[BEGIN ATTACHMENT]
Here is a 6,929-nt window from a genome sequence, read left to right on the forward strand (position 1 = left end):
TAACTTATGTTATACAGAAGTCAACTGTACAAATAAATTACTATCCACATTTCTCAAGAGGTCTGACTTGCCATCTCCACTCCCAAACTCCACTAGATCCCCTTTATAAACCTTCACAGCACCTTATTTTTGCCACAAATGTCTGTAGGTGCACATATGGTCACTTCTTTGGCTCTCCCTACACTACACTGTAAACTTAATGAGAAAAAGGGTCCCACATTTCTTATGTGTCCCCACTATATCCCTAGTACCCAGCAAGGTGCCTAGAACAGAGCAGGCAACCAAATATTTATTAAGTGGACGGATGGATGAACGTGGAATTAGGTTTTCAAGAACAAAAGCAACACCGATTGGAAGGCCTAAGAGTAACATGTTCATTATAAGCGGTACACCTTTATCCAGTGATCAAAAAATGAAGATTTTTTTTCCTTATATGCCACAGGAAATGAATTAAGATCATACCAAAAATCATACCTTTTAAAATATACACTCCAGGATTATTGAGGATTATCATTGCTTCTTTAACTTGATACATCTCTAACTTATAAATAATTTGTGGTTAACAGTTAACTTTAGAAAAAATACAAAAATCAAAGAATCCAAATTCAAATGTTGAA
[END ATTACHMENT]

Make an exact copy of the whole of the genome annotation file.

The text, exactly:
Here is a 6,929-nt window from a genome sequence, read left to right on the forward strand (position 1 = left end):
TAACTTATGTTATACAGAAGTCAACTGTACAAATAAATTACTATCCACATTTCTCAAGAGGTCTGACTTGCCATCTCCACTCCCAAACTCCACTAGATCCCCTTTATAAACCTTCACAGCACCTTATTTTTGCCACAAATGTCTGTAGGTGCACATATGGTCACTTCTTTGGCTCTCCCTACACTACACTGTAAACTTAATGAGAAAAAGGGTCCCACATTTCTTATGTGTCCCCACTATATCCCTAGTACCCAGCAAGGTGCCTAGAACAGAGCAGGCAACCAAATATTTATTAAGTGGACGGATGGATGAACGTGGAATTAGGTTTTCAAGAACAAAAGCAACACCGATTGGAAGGCCTAAGAGTAACATGTTCATTATAAGCGGTACACCTTTATCCAGTGATCAAAAAATGAAGATTTTTTTTCCTTATATGCCACAGGAAATGAATTAAGATCATACCAAAAATCATACCTTTTAAAATATACACTCCAGGATTATTGAGGATTATCATTGCTTCTTTAACTTGATACATCTCTAACTTATAAATAATTTGTGGTTAACAGTTAACTTTAGAAAAAATACAAAAATCAAAGAATCCAAATTCAAATGTTGAA